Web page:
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Tre and Maya, if I ever make you feel like you have to pick a path and stick to it forever, I apologize. You’re allowed to dream, and your dreams are allowed to change. That’s part of being human and living a dynamic life.

In my case, my dream career wasn’t my dream anymore.

Once I had Tre, I started to value my autonomy, my flexibility, and my freedom more than a salary. It’s important to be able to finance your life, but there are so many more important things in the world than money.

But here’s the thing: you also have to be responsible.

And given that I had a husband, a house, and a one-year-old when I decided to leave my job, I had to go about it the right way.

Here’s how I quit my job “responsibly.”

1. I Made a Plan.

How much money do you need to have saved up in order to be able to quit your job? Like what is the exact number?

I aimed for 3 months of living expenses, but maybe even up to 12-18 months would be right for someone else depending on where they are in their journey.

How are you going to make money? If you’re already making money but haven’t yet reached your goal, how are you going to make more?

What’s your timeline? You have to do what by when? How often are you going to check in to evaluate your progress towards your goal?

These were all questions I had to answer for myself in order to make my exit plan.

Oh and here’s me, just 15 days before that exit plan was officially complete!

2. I Saved Money.

Once I’d laid out my plan, then it was time to actually save the money. 

In my case, I need to save about $1000/month in the 5 months leading up to the end of my work contract. I kept track of my progress weekly to make sure I was reaching my goal.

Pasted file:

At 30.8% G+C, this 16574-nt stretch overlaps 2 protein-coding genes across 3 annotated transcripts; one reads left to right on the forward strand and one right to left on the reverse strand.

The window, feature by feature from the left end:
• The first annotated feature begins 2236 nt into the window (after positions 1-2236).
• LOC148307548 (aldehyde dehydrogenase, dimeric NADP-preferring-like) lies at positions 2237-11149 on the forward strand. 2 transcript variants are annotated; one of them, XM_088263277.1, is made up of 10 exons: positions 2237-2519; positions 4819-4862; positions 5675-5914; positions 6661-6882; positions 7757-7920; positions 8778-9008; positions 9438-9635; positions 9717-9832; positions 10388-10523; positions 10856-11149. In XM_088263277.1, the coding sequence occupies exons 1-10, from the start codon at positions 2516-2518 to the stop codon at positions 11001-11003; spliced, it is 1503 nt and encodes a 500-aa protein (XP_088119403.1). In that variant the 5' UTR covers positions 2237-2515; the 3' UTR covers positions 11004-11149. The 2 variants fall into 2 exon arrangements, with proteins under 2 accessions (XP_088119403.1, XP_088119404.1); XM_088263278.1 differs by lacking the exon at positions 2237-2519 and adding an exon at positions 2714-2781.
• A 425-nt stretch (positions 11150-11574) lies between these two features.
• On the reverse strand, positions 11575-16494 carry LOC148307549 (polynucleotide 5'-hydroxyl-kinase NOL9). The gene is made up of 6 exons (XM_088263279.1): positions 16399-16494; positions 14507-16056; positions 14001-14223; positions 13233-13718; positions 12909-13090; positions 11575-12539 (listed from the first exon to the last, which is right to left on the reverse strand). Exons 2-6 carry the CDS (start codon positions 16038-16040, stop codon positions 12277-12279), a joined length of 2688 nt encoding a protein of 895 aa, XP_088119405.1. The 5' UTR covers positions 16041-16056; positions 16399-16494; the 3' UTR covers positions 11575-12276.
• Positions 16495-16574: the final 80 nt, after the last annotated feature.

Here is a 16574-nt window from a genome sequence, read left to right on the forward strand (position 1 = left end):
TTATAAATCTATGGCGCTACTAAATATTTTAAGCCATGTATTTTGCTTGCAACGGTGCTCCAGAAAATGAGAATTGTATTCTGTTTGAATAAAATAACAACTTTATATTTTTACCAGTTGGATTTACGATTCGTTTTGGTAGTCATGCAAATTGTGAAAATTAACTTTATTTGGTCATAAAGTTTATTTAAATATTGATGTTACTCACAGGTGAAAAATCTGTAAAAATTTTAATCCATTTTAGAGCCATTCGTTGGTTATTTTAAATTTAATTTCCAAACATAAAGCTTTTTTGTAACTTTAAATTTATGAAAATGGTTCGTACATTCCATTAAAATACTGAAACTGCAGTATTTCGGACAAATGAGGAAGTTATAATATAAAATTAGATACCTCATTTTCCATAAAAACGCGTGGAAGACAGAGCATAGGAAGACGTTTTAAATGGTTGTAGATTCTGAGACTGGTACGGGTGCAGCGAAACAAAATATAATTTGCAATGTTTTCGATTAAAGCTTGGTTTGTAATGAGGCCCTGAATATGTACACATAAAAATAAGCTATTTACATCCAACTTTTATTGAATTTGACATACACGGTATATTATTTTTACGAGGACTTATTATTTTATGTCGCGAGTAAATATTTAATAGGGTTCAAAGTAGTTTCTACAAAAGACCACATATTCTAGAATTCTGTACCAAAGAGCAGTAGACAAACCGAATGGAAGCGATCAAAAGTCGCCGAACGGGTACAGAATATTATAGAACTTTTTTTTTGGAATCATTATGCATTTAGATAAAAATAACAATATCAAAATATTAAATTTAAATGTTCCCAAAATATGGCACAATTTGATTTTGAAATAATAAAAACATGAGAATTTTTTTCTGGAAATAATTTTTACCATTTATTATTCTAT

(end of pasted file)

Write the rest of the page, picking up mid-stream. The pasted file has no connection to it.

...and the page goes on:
3. I Scaled Up to Make More Money.

I took on a boatload of extra clients and increased my rates to make sure I could reach the $1000/month savings goal I had set. This was my version of “scaling up” at the time.

Back then, I was using freelance job boards like Upwork and FreelanceWritingGigs.com to find opportunities. But I was also beginning to level up (with the help of some amazing podcasts) so that I could find higher-paying clients.

4. I Had a Backup Plan.

Okay so technically it wasn’t a plan plan, but I knew I could always find another job if things didn’t work out.

I highly recommend having a REAL backup plan because you never know what life is going to throw at you.

5. I Did the Work.

This might seem obvious, but it might not be as obvious as you’d think.

I’m not sure what the landscape of work will be like when y’all are older, but right now, influencer culture and social media make the idea of being able to make a lot of money with a little bit of effort pervasive. That mindset will have you broke.

If you want to build a lifestyle for yourself independently, you have to be willing to sacrifice and do the work.

5. I Hired a Coach.

Lastly, I hired an incredible business coach—Jereshia Hawk—about 3 months after I left my job.

I had been wanting a business coach for a while, but I couldn’t verbalize exactly what I needed in a coach. Then I heard my would-be coach on a podcast and she was speaking all of the things I was feeling but couldn’t put into words.

Jereshia is a high-ticket sales coach and specializes in helping service-based business owners sell their high-ticket services.

After doing some Internet stalking disguised as research, I hired her and it’s made all the difference in being able to grow my business in a way that allows me to support our little family.

Watch this interview I did with her on my YouTube channel. 

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I help multipassionate millennials (like myself!) find FOCUS so they can finally start & grow profitable online businesses.